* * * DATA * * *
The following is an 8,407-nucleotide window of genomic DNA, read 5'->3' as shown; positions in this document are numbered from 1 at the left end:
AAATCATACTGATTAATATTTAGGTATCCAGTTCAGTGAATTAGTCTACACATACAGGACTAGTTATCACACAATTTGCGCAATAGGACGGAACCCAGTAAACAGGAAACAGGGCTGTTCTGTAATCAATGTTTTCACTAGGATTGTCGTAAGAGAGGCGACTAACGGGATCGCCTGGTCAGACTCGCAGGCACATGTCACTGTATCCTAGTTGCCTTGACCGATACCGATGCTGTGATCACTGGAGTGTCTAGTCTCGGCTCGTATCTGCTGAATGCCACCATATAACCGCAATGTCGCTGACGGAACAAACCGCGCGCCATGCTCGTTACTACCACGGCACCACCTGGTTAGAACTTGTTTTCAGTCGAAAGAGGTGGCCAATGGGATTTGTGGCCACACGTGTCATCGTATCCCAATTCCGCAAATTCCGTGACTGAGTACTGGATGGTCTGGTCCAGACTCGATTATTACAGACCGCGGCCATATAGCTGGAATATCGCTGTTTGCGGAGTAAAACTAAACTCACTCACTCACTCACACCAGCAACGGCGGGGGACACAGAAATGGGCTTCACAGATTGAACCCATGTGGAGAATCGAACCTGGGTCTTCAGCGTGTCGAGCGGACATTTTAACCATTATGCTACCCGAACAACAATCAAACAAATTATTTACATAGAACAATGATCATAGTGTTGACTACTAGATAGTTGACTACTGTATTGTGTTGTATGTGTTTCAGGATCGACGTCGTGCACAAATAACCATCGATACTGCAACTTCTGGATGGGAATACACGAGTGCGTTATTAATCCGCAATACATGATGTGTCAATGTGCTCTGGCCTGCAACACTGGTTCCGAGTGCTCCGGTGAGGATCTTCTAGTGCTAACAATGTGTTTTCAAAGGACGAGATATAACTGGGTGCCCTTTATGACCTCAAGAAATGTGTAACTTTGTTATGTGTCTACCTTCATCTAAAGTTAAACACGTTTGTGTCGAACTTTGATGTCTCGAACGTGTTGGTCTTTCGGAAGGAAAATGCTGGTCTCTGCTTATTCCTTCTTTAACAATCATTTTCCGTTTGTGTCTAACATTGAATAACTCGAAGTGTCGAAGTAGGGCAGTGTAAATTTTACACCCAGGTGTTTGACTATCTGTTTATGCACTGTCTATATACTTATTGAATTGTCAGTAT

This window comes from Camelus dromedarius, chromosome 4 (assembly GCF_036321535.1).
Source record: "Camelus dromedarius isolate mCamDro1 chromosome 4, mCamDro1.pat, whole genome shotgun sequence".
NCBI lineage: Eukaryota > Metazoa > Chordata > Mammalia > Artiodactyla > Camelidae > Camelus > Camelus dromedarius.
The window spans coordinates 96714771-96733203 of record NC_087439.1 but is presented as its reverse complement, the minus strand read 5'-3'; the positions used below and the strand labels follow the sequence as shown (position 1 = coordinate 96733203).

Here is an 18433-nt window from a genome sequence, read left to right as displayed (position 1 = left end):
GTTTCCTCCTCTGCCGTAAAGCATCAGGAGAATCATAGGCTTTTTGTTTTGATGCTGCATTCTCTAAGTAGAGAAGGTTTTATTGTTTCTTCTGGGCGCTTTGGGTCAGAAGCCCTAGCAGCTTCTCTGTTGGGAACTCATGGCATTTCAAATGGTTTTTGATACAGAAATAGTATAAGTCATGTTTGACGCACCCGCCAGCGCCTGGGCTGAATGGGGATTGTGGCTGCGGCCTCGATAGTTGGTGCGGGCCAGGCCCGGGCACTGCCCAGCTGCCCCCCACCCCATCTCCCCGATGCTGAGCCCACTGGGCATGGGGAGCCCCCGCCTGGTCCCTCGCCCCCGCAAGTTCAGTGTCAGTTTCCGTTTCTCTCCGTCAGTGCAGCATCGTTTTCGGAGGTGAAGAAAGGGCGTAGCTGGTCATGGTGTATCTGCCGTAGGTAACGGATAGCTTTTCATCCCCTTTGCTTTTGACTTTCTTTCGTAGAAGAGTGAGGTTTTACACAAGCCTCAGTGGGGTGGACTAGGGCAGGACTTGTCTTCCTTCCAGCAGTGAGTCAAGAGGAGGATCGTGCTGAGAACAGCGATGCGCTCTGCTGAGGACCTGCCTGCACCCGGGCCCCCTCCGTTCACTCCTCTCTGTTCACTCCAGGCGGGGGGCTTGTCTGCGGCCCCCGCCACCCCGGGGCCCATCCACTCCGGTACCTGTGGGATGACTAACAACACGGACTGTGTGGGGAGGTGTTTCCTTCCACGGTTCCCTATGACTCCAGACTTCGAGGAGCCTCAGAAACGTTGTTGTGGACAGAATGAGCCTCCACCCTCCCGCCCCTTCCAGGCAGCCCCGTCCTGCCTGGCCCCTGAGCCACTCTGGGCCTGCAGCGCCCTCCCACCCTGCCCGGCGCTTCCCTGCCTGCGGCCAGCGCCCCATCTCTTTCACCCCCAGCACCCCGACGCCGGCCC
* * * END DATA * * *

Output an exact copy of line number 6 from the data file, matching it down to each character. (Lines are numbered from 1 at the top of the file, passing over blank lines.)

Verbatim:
The window spans coordinates 96714771-96733203 of record NC_087439.1 but is presented as its reverse complement, the minus strand read 5'-3'; the positions used below and the strand labels follow the sequence as shown (position 1 = coordinate 96733203).